This article outlines an approach in agent-based computational economics to build a macroeconomic model of the recent housing bubble. The goal of this effort is to gain a better understanding of it's causes and to formulate policy prescriptions. The common view of economists with respect to the housing bubble causes is that the Federal Reserve policies and measures that started in 1993 with respect to interest rates has led to the current crisis. This hypothesis needs to be verified (by observing some emergent properties). This is a model where we observe patterns of development out of the individual interactions of agents qualitatively and try to match them with the empirical data.
In contrast to the conventional approach that produces quantitative house price projections based on trends in incomes, interest rates and housing supply and demand, the agent-based approach simulates the interaction of individual agents who seek to buy and sell properties. House prices emerge from this market process.
According to McMahon et. all (2009) the main actors in the housing market (people, banks) and the components (houses, mortgages) are modelled as agents. People are either renters or owners of one or more houses. Mortgages are Adjustable Rate Mortgages (ARMs) based on interest rate. Each house is associated with zero or one mortgage that is owned by a bank.
People have a fixed income that follows a uniform distribution within some range. They may relocate, which in turn requires to rent or own houses. This decision requires the evaluation of the financial situation with respect to the rent or ownership situation. House owner may evaluate the decision to buy an extra house for investment and rent it out to other people. House owner may decide to sell a house.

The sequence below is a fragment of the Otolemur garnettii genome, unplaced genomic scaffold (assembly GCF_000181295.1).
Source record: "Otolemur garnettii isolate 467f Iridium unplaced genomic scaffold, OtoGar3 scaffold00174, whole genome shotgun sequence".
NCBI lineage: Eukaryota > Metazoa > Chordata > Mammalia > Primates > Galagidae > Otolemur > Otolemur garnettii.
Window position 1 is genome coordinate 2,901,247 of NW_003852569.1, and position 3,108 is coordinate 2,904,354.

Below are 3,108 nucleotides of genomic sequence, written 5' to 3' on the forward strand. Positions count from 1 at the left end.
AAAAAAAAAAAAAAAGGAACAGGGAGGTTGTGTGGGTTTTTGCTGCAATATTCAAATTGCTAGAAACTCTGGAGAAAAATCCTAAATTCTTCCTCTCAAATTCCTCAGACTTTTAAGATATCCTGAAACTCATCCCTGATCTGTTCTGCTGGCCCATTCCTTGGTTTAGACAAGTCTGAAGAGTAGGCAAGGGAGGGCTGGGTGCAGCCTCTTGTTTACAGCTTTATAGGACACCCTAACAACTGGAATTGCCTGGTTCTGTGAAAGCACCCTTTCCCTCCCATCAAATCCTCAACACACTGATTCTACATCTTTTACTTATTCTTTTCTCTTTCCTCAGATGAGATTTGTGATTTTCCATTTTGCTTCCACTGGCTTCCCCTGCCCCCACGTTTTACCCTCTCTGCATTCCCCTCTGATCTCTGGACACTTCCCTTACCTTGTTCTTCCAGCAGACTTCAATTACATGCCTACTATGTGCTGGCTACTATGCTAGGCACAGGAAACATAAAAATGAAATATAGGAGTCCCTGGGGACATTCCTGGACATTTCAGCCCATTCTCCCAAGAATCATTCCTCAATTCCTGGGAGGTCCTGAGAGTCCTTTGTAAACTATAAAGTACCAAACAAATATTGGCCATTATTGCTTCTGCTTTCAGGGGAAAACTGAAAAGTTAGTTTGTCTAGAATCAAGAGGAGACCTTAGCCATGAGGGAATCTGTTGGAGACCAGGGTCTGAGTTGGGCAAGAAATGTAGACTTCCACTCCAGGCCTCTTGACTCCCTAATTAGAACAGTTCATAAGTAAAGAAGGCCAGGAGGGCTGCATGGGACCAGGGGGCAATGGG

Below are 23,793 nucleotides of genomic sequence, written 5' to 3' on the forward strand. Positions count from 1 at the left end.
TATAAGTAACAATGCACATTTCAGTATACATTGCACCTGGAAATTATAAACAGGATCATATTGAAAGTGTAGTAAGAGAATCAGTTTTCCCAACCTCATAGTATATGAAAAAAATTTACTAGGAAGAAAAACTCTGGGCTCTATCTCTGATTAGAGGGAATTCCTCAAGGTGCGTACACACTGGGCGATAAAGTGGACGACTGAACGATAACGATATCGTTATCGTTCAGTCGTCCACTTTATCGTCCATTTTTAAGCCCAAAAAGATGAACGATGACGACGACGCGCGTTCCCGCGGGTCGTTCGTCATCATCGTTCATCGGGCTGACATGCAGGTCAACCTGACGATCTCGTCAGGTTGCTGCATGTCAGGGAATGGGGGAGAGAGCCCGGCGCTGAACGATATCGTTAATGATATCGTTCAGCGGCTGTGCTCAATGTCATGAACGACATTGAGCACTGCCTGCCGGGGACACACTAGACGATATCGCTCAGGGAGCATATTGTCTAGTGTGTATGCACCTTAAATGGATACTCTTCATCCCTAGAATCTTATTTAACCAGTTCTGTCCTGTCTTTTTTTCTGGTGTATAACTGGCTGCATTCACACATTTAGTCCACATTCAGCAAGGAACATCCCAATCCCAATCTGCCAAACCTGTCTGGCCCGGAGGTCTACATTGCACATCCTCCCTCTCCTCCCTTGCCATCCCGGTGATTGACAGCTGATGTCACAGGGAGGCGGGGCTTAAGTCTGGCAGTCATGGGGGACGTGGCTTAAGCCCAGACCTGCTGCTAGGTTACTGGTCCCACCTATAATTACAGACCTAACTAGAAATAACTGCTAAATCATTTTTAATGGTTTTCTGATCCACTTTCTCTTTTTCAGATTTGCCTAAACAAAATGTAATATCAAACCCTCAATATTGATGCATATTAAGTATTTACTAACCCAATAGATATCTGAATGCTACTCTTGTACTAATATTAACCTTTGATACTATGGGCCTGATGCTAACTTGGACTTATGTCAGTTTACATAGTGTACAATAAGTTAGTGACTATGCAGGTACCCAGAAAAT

Houses can be rented or owned. Initial house prices follow a uniform distribution within some range. Houses are foreclosed, due to insufficient funds to pay mortgages or rents.
The mortgage is owned by a bank, and is associated with a particular person and a house. Mortgage payments are adjusted to represent the notion of ARMs, possible with some time lag.
Banks maintain a balance sheet to keep track of their assets (mortgage payments) and liabilities (mortgage value of the houses owned by the bank).
The model generates the following output: average house Price, average mortgage cost, number of owned vs. rented houses, banks balance sheet, and percentage of bankrupt people, and average location of houses.
With the Axtell & Epstein (1994) model, we can observe patterns of development out of the individual interactions of agents qualitatively and try to test them with the empirical data. Using the actual interest rate scenario 1993-2009 a big drop in the banks balance sheets can be observed, that corresponds to the decrease in the house prices and the increase in the average mortgage rates. A policy of controlling exogenously for the interest rates leads to the emergence of bubbles and foreclosures.
As first results have shown, an exogenous control for the interest rates was one of the factors that led to the housing crisis. However, this is considered to be a necessity, but not a sufficiency condition: Future models should link the subprime crisis to the housing market. The model can be further enhanced by including the supply side of the market represented by the construction companies, in order to refine the endogenous emergence of the house prices.